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additional tension in a 4 knots stringing

Discussion in 'Badminton Stringing Techniques & Tools' started by gavias, Dec 10, 2006.

  1. gavias

    gavias Regular Member

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    How much additional tension should be applied in a 4 knots stringing process, in the strings that will have the knots (the finish and the starter knot - for the cross)?
     
  2. Pete LSD

    Pete LSD Regular Member

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    Vertical: X kg force of your preference
    Horizontal: X (1+10%) kg force

     
  3. gavias

    gavias Regular Member

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    I am not refering to the diference between the mains and the crosses. I am refering to the addional tension that should be applied to the strings that will have the knots, because this strings always loose same tension.
     
  4. Pete LSD

    Pete LSD Regular Member

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    On my drop-weight machine, I add 10% to 30% over tension. You also need a string puller to help you reduce the amount of tension lost during the tying knot process.

     
  5. Matt

    Matt Regular Member

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    From what my what my local store does is that the string ,that will also have the knots is to be pulled at the same tention.
     
  6. DinkAlot

    DinkAlot dcbadminton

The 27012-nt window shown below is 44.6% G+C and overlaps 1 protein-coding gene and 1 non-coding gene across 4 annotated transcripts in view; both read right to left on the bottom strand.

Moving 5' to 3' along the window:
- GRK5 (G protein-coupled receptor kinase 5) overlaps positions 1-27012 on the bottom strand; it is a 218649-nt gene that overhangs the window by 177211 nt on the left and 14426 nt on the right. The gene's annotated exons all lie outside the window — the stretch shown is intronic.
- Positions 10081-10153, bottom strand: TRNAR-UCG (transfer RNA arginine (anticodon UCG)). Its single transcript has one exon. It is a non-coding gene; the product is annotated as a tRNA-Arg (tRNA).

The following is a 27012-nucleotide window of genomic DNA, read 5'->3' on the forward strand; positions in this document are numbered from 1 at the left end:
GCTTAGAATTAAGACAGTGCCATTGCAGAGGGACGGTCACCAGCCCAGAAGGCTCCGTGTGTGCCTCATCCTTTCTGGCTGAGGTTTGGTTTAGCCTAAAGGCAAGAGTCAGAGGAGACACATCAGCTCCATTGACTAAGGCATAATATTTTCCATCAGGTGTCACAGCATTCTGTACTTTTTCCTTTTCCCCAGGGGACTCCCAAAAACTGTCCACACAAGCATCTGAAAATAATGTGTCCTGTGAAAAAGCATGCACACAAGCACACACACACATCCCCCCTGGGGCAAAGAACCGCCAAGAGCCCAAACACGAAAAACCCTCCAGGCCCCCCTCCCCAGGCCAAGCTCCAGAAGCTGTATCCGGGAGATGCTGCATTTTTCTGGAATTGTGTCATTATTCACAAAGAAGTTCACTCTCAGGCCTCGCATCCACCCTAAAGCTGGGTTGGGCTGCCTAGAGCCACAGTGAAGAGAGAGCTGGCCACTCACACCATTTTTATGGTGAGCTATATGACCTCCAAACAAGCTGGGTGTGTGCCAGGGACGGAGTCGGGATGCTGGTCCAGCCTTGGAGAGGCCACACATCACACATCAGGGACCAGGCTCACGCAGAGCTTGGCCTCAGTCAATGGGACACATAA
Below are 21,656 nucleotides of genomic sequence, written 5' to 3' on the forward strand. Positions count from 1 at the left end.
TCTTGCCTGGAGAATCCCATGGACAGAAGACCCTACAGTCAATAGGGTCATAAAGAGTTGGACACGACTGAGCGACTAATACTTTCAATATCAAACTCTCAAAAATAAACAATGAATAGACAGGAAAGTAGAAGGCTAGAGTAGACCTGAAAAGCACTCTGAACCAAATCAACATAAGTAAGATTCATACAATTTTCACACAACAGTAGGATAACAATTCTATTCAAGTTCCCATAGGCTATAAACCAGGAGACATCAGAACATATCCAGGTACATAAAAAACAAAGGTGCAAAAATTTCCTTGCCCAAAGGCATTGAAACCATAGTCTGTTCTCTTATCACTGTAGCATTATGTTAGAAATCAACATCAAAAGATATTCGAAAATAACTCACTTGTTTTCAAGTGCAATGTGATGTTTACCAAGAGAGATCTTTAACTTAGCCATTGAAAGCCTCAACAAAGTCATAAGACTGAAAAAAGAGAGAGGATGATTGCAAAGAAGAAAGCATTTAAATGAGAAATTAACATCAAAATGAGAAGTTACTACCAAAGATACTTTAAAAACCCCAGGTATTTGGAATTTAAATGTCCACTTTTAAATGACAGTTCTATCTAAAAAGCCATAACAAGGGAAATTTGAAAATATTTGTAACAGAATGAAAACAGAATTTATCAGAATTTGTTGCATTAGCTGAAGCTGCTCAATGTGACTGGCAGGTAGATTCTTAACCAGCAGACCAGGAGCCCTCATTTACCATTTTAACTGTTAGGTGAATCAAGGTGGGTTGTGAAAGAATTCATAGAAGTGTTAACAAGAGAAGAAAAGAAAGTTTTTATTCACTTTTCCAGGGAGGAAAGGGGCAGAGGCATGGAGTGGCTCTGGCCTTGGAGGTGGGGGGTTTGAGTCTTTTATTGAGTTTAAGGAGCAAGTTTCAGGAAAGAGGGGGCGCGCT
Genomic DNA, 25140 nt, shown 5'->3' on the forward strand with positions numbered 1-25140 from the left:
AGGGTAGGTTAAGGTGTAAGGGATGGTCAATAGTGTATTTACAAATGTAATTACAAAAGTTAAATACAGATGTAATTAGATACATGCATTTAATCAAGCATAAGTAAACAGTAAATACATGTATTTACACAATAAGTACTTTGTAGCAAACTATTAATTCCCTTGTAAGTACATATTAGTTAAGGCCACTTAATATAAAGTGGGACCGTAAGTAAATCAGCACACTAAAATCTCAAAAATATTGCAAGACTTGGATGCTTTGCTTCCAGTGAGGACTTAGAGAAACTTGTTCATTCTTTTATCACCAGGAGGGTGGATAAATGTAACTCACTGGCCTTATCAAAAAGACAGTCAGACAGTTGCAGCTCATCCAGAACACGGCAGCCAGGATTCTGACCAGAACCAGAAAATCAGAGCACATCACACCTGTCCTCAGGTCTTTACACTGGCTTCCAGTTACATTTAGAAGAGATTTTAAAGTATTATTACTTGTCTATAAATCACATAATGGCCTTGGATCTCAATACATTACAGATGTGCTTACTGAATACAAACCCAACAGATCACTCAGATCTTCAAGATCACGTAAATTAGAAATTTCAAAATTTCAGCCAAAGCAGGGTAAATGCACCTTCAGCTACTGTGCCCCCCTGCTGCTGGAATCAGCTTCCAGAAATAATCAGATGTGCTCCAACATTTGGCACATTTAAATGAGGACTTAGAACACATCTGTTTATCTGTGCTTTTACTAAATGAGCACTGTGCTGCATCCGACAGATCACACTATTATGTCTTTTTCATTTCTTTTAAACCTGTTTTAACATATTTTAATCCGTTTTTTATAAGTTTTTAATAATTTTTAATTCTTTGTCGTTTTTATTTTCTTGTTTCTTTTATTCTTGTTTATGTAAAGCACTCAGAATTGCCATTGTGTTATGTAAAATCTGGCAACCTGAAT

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    I go 2 or 3 lbs. more up to 33lbs. If it's above 33lbs. on the last cross string, I do not.
     
  7. Pete LSD

    Pete LSD Regular Member

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    No over tension on the last cross :eek:? :D You get to crank it up to 38 lbs for the tie off :D.

     
  8. LazyBuddy

    LazyBuddy Regular Member

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    There are various ways to make up the loss of tension, but I don't think there's a difference in btw 2 vs. 4 knots. :rolleyes:
     
  9. taneepak

    taneepak Regular Member

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    Here is one way you can check on areas of potential tension loss : the tension of the first and last cross strings should be equally taut. The same applies to the two extreme side main strings. Two-knot stringing seems to suffer from either frame distortion (when stringing mains from one extreme side to the other, instead of from the middle) or uneven tension of the extreme side strings when stringing mains from the middle (one side of the extreme side main string is looser than the other side) which will actuall put the frame under stress.
     
  10. LazyBuddy

    LazyBuddy Regular Member

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    Good point and I agree. :)
     
  11. Russki Bear

    Russki Bear Regular Member

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    Hey guys, I have a question - BG80. If I pull the knot too tight it just snaps. I am using a single loop (half hitch) which I pull out from the grommet, and using a clamp, tighten it on the way back in. Then I over tie it to make the knot too fat for the grommet. I was shown this method - should I try differently?

    On other strings I tend to get the two sides pretty close in tension but BG80 and sometimes the Ti stuff tends to break.
     
  12. Matt

    Matt Regular Member

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    Have you tried the double half hitch?
     
  13. Russki Bear

    Russki Bear Regular Member

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    I thought that would make it too hard to pull it tight but I'll have a go I suppose. I might go two peice stringing from now on anyway. Not a lot of extra work.